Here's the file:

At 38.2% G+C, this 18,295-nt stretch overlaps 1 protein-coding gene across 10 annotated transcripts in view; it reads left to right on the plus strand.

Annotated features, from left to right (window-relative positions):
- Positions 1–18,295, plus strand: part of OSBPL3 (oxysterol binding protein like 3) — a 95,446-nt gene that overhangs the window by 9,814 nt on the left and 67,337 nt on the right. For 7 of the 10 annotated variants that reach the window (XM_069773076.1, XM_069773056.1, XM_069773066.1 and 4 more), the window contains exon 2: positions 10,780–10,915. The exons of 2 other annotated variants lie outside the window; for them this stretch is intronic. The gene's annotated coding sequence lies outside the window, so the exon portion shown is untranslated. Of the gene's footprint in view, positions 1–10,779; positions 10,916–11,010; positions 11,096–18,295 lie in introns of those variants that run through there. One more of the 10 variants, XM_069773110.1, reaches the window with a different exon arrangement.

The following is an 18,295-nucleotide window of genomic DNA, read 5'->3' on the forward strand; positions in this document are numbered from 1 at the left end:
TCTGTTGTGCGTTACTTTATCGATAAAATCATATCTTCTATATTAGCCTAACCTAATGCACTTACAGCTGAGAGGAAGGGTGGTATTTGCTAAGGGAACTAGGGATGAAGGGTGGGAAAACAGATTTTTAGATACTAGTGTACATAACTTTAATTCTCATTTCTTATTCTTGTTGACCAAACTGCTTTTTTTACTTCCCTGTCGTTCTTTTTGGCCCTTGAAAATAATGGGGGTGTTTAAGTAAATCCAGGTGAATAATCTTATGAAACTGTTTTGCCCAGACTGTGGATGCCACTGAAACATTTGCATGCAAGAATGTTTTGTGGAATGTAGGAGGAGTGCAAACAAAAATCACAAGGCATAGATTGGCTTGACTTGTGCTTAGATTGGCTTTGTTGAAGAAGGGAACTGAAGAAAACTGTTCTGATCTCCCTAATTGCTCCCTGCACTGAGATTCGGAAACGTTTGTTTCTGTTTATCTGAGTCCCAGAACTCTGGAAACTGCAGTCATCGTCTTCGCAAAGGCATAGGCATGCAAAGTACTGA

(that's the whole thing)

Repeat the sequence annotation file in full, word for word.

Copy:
At 38.2% G+C, this 18,295-nt stretch overlaps 1 protein-coding gene across 10 annotated transcripts in view; it reads left to right on the plus strand.

Annotated features, from left to right (window-relative positions):
- Positions 1–18,295, plus strand: part of OSBPL3 (oxysterol binding protein like 3) — a 95,446-nt gene that overhangs the window by 9,814 nt on the left and 67,337 nt on the right. For 7 of the 10 annotated variants that reach the window (XM_069773076.1, XM_069773056.1, XM_069773066.1 and 4 more), the window contains exon 2: positions 10,780–10,915. The exons of 2 other annotated variants lie outside the window; for them this stretch is intronic. The gene's annotated coding sequence lies outside the window, so the exon portion shown is untranslated. Of the gene's footprint in view, positions 1–10,779; positions 10,916–11,010; positions 11,096–18,295 lie in introns of those variants that run through there. One more of the 10 variants, XM_069773110.1, reaches the window with a different exon arrangement.

The following is an 18,295-nucleotide window of genomic DNA, read 5'->3' on the forward strand; positions in this document are numbered from 1 at the left end:
TCTGTTGTGCGTTACTTTATCGATAAAATCATATCTTCTATATTAGCCTAACCTAATGCACTTACAGCTGAGAGGAAGGGTGGTATTTGCTAAGGGAACTAGGGATGAAGGGTGGGAAAACAGATTTTTAGATACTAGTGTACATAACTTTAATTCTCATTTCTTATTCTTGTTGACCAAACTGCTTTTTTTACTTCCCTGTCGTTCTTTTTGGCCCTTGAAAATAATGGGGGTGTTTAAGTAAATCCAGGTGAATAATCTTATGAAACTGTTTTGCCCAGACTGTGGATGCCACTGAAACATTTGCATGCAAGAATGTTTTGTGGAATGTAGGAGGAGTGCAAACAAAAATCACAAGGCATAGATTGGCTTGACTTGTGCTTAGATTGGCTTTGTTGAAGAAGGGAACTGAAGAAAACTGTTCTGATCTCCCTAATTGCTCCCTGCACTGAGATTCGGAAACGTTTGTTTCTGTTTATCTGAGTCCCAGAACTCTGGAAACTGCAGTCATCGTCTTCGCAAAGGCATAGGCATGCAAAGTACTGA